U.S. Rep. Steve King told the Westside Conservative Club on Wednesday that humanity might not exist if not for rape and incest throughout human history.

"What if we went back through all the family trees and just pulled those people out that were products of rape and incest? Would there be any population of the world left if we did that?" he said at in Urbandale, Iowa. "Considering all the wars and all the rapes and pillages taken place and whatever happened to culture after society? I know I can't certify that I'm not a part of a product of that."
I'm sure she'll condemn this in the most forceful haha just kidding. Because:
The Kiron Republican was discussing his defense of not allowing exceptions for rape and incest in the anti-abortion legislation he tried to pass in Congress.
Yeah, don't expect Penny Nance or CWFA to say anything negative about a guy who's working tirelessly for their number one issue*.

Anyway, in the midst of Penny's pearl-clutching she makes one revealing (if inadvertent) admission:
At one point, after dinner, they sent parents off to oblivious sleep while they lectured students on not making assumptions about each other’s gender or sexuality. Were they suggesting students ought to be fluidly “exploring” their gender and sexuality, as if it were some expected adventure? In the era of “Me Too,” that seems off message. [emphasis added]
Take that, woke liberals! Except...exploring one's gender and sexuality is, or should be, consensual, while #MeToo is all about non-consensual behavior. And in thinking she's made some killer point by lumping the two together, she admits to being entirely unclear on the distinction between consensual and non-consensual. (Just like Steven King, or any other movement conservative.) Which is only to be expected from someone whose number one political priority is forcing women to give birth against their will.

This inability to distinguish consensual from non-consensual behavior is, in fact, the unifying principle of conservative social policy. It's why conservatives like King and Todd Akin keep saying the quiet part out loud, why they can't help equating homosexuality with bestiality or pedophilia, why most have no issue with forcing women to give birth to their rapists' children. And it's one more reason why they have no compunction about supporting a rapist in the White House.

*By the way, that wholesome Black family in the banner on that page? Yes, it's a stock photo. I mean, since you asked.

Hate to say I told ya so but.....

The stock market recovered a little after I accused Trump of crashing it last week. But nothing recovers fully from The Trumpster, and most especially nothing financial.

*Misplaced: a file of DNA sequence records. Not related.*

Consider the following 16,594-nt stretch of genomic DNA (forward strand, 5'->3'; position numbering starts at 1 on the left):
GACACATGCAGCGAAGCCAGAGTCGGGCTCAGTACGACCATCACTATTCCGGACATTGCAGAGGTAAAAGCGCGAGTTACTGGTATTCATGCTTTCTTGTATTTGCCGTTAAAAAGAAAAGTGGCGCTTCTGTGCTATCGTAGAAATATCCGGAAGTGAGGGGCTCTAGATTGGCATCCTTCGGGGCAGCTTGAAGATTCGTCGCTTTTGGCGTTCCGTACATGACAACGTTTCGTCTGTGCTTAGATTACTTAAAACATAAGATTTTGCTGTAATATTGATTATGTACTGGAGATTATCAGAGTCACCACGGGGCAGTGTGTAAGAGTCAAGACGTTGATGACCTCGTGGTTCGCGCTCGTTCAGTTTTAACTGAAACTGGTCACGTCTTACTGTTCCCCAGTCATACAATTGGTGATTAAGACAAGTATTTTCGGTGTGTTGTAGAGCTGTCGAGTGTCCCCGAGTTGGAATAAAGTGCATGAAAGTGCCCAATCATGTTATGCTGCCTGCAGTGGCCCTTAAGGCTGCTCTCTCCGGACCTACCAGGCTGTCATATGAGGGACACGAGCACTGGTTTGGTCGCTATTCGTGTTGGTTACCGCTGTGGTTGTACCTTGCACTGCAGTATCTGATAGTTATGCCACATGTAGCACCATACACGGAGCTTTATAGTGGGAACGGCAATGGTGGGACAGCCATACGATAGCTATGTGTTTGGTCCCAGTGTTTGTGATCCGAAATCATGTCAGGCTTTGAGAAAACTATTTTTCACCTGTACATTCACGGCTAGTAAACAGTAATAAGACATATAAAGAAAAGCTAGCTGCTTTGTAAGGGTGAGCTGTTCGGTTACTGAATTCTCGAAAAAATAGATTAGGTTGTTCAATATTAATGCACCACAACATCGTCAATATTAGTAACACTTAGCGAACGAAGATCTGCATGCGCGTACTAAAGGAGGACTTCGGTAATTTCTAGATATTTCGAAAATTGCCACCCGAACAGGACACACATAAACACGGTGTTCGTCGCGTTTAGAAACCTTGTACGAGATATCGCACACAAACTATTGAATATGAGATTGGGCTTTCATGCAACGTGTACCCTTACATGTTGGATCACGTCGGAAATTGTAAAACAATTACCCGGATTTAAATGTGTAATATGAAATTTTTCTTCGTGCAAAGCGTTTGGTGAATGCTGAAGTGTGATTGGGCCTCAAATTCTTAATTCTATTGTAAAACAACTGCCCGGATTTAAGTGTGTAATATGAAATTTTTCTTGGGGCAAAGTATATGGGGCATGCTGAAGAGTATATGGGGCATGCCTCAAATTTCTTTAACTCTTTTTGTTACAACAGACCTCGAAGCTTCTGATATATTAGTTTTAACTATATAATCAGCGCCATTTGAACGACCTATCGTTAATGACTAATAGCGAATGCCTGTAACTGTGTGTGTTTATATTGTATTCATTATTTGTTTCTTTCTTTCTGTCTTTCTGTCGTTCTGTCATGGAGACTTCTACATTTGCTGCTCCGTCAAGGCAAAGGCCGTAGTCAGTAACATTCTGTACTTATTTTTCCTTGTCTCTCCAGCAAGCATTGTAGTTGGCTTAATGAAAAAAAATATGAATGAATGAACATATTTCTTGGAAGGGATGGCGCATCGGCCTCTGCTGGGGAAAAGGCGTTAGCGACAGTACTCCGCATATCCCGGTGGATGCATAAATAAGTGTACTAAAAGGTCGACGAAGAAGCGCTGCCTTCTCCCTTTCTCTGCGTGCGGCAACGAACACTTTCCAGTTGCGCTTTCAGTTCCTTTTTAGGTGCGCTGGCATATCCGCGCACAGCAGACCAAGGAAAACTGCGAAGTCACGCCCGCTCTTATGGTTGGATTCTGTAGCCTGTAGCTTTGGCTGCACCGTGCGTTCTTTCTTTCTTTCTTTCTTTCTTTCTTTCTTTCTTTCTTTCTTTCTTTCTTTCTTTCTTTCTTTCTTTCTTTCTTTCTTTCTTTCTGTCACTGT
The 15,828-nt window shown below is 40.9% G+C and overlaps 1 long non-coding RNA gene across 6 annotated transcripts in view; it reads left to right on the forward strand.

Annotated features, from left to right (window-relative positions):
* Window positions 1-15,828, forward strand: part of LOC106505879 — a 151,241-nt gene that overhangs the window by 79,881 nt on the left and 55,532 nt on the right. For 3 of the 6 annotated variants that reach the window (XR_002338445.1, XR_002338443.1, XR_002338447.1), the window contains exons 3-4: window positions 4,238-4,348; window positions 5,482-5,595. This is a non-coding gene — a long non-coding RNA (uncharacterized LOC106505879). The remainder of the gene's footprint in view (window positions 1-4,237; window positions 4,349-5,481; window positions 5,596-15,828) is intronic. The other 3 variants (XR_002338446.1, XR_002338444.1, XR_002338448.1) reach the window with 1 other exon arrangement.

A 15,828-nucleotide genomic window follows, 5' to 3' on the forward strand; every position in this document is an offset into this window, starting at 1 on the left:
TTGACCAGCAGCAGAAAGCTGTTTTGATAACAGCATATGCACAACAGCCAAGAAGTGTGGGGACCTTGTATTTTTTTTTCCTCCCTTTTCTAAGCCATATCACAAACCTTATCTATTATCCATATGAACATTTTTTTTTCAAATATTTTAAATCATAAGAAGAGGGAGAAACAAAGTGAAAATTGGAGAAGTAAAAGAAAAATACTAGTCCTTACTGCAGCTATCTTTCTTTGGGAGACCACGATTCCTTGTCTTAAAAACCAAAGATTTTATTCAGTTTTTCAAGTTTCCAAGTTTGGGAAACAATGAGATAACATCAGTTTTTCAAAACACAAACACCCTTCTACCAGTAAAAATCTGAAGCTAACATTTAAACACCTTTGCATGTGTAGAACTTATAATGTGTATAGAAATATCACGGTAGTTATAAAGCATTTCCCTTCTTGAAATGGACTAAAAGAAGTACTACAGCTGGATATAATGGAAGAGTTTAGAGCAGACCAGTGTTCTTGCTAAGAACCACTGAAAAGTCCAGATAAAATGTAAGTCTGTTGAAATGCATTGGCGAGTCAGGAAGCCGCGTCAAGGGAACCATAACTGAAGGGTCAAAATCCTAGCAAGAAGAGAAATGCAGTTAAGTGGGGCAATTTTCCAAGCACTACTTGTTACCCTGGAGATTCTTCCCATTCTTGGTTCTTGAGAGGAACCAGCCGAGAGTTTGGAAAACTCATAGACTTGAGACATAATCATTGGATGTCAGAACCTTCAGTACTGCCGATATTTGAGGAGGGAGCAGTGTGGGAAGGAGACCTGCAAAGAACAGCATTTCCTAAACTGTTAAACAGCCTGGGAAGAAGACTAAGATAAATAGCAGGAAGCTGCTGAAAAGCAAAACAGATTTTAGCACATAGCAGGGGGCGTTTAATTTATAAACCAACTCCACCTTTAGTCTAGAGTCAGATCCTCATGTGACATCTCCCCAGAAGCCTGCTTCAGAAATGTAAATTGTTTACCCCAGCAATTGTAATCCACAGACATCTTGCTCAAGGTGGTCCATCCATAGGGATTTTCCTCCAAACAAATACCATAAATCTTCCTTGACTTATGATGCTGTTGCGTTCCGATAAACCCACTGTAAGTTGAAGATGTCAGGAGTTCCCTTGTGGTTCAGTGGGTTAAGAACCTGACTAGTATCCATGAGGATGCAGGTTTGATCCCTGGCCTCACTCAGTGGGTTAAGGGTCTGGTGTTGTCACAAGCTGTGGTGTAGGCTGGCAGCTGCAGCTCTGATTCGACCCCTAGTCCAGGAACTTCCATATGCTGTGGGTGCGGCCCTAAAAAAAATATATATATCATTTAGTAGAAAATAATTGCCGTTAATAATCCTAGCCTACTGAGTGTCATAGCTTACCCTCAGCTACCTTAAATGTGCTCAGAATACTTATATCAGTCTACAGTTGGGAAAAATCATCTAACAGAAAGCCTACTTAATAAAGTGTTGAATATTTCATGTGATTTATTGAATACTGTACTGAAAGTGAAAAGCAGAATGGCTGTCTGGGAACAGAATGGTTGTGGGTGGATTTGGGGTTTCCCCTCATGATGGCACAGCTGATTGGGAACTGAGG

The Dow lost over 800 points today. Because he's still doing his thing, even when he says he takes back his thing.

Please, please be careful not to walk past any tall buildings, and to look out for falling bodies if you must walk past tall buildings.

Cross-posted at The New York Crank

Tuesday, August 13, 2019

So far, Walmart stands behind your Second Amendment rights. First Amendment? Not so much.

No longer for sale on the Walmart website
The Walmarts of America are among the few places on the planet where you can enjoy the convenience, in a single shopping trip, of picking up a box of crackers, a jug of peanut butter, a six pack of something wet, a sniper scope, and, oh, say 500 rounds of ammo for your AK-47, all at the same store.

I mean, if you’re planning to hunker down in some well protected vantage point and pick ‘em off as they pass, while remaining well fed and happily hydrated, there can’t be a better place to enjoy one stop shopping. 

And after all, didn’t God give us the Second Amendment just so we can stay armed and blow away people who are — you know — asking for it?

But if you’re planning to advertise your fondness for guns, perhaps you’d better shop somewhere else.

On the Walmart website, where you can buy lots of shooting accessories but not guns, probably owing to variances in state laws that are too difficult for an Internet sales bot to interpret, you could still, until recently, buy a T-shirt  that advertised that you liked guns expressly because they could shoot genuine people.

Not that the T-shirts were actually encouraging you to go out and do some random killing. It’s just that one T-shirt, which had a check box for “GUN OWNER” and another for “VICTIM” with a check in the owner’s box made it perfectly clear what your firearm is for.